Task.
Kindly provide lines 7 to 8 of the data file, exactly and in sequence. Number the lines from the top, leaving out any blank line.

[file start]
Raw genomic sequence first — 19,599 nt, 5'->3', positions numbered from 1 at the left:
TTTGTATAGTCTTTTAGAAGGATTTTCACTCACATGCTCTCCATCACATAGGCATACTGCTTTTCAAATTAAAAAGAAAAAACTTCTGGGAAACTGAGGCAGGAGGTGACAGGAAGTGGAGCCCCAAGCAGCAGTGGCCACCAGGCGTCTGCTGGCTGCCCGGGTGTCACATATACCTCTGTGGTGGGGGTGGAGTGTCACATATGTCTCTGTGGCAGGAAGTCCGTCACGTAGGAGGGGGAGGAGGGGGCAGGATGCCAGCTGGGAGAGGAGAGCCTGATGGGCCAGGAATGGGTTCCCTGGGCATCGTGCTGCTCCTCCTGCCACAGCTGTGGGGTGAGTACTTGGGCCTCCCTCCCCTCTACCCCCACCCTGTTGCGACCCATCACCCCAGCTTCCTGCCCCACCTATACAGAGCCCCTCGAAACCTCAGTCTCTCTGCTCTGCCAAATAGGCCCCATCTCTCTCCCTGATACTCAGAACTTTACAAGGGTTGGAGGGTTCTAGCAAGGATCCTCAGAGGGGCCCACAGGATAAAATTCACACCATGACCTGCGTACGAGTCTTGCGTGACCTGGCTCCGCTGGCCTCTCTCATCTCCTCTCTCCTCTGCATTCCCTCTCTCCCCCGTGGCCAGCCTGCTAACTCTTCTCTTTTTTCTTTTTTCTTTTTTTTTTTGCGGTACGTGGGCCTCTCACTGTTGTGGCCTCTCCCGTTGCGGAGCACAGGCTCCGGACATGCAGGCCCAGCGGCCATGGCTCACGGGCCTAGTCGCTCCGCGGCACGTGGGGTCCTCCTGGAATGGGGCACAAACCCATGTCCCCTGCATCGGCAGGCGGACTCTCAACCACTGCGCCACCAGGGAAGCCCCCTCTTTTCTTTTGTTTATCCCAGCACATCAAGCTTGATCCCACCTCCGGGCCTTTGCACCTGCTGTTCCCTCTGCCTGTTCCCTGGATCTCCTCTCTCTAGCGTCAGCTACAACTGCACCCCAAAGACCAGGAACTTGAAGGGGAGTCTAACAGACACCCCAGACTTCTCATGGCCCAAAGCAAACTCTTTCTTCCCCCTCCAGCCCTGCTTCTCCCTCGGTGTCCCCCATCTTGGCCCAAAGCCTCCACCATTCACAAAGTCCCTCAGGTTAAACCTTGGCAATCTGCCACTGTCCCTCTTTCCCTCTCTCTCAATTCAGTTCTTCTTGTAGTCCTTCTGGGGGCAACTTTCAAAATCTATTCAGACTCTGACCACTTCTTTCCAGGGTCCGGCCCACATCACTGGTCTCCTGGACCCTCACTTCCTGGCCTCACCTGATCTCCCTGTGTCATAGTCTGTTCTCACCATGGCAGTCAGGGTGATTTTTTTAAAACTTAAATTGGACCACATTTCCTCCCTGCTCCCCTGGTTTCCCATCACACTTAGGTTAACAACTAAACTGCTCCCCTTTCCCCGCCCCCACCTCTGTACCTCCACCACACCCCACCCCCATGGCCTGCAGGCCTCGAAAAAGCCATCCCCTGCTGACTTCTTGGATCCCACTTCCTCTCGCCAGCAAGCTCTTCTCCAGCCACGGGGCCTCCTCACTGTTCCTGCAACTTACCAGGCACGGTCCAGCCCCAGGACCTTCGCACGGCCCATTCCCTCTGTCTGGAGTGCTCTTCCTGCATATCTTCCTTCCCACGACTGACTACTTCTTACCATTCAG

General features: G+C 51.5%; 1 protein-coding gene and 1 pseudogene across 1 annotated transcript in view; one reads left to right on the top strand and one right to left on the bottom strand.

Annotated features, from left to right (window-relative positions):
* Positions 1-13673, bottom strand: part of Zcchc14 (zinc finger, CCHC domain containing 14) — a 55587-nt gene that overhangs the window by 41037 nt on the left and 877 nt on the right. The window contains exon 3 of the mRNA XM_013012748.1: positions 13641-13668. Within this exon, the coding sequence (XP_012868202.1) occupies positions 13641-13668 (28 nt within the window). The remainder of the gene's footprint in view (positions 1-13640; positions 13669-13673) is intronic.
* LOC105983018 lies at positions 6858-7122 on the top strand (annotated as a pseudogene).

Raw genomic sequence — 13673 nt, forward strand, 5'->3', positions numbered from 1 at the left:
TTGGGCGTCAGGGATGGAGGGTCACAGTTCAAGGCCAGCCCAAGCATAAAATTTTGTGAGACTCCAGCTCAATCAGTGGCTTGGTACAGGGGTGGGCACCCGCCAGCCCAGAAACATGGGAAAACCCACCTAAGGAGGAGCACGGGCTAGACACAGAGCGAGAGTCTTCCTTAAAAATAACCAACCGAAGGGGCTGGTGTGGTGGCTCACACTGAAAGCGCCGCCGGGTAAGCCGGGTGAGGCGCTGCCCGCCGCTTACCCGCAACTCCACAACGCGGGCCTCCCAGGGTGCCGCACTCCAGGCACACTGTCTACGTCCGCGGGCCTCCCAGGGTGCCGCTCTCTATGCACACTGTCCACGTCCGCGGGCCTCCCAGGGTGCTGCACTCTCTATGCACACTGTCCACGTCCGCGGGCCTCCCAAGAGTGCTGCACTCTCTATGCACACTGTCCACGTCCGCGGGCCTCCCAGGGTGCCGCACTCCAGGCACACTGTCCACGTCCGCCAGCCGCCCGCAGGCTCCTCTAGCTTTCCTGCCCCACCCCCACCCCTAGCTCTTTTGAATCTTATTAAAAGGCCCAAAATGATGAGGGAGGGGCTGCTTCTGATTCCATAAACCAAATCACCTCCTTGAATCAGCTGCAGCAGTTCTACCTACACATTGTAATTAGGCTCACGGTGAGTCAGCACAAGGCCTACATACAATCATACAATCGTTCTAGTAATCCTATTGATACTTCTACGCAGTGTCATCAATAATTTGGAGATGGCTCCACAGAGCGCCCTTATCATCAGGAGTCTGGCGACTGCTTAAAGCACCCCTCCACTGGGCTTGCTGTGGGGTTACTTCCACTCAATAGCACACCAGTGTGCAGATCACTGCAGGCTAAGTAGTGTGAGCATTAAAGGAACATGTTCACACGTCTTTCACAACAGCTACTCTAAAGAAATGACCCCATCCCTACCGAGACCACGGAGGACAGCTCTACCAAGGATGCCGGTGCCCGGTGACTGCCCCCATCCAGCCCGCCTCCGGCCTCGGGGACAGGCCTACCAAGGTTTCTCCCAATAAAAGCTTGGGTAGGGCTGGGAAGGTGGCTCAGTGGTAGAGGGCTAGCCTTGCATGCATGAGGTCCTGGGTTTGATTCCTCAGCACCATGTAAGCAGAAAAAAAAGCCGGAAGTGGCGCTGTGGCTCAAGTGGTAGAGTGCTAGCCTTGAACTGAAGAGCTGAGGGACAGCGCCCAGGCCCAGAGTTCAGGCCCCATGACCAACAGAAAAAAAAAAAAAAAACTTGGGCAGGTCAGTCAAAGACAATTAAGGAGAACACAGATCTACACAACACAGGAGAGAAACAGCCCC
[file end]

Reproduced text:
Raw genomic sequence — 13673 nt, forward strand, 5'->3', positions numbered from 1 at the left:
TTGGGCGTCAGGGATGGAGGGTCACAGTTCAAGGCCAGCCCAAGCATAAAATTTTGTGAGACTCCAGCTCAATCAGTGGCTTGGTACAGGGGTGGGCACCCGCCAGCCCAGAAACATGGGAAAACCCACCTAAGGAGGAGCACGGGCTAGACACAGAGCGAGAGTCTTCCTTAAAAATAACCAACCGAAGGGGCTGGTGTGGTGGCTCACACTGAAAGCGCCGCCGGGTAAGCCGGGTGAGGCGCTGCCCGCCGCTTACCCGCAACTCCACAACGCGGGCCTCCCAGGGTGCCGCACTCCAGGCACACTGTCTACGTCCGCGGGCCTCCCAGGGTGCCGCTCTCTATGCACACTGTCCACGTCCGCGGGCCTCCCAGGGTGCTGCACTCTCTATGCACACTGTCCACGTCCGCGGGCCTCCCAAGAGTGCTGCACTCTCTATGCACACTGTCCACGTCCGCGGGCCTCCCAGGGTGCCGCACTCCAGGCACACTGTCCACGTCCGCCAGCCGCCCGCAGGCTCCTCTAGCTTTCCTGCCCCACCCCCACCCCTAGCTCTTTTGAATCTTATTAAAAGGCCCAAAATGATGAGGGAGGGGCTGCTTCTGATTCCATAAACCAAATCACCTCCTTGAATCAGCTGCAGCAGTTCTACCTACACATTGTAATTAGGCTCACGGTGAGTCAGCACAAGGCCTACATACAATCATACAATCGTTCTAGTAATCCTATTGATACTTCTACGCAGTGTCATCAATAATTTGGAGATGGCTCCACAGAGCGCCCTTATCATCAGGAGTCTGGCGACTGCTTAAAGCACCCCTCCACTGGGCTTGCTGTGGGGTTACTTCCACTCAATAGCACACCAGTGTGCAGATCACTGCAGGCTAAGTAGTGTGAGCATTAAAGGAACATGTTCACACGTCTTTCACAACAGCTACTCTAAAGAAATGACCCCATCCCTACCGAGACCACGGAGGACAGCTCTACCAAGGATGCCGGTGCCCGGTGACTGCCCCCATCCAGCCCGCCTCCGGCCTCGGGGACAGGCCTACCAAGGTTTCTCCCAATAAAAGCTTGGGTAGGGCTGGGAAGGTGGCTCAGTGGTAGAGGGCTAGCCTTGCATGCATGAGGTCCTGGGTTTGATTCCTCAGCACCATGTAAGCAGAAAAAAAAGCCGGAAGTGGCGCTGTGGCTCAAGTGGTAGAGTGCTAGCCTTGAACTGAAGAGCTGAGGGACAGCGCCCAGGCCCAGAGTTCAGGCCCCATGACCAACAGAAAAAAAAAAAAAAAACTTGGGCAGGTCAGTCAAAGACAATTAAGGAGAACACAGATCTACACAACACAGGAGAGAAACAGCCCC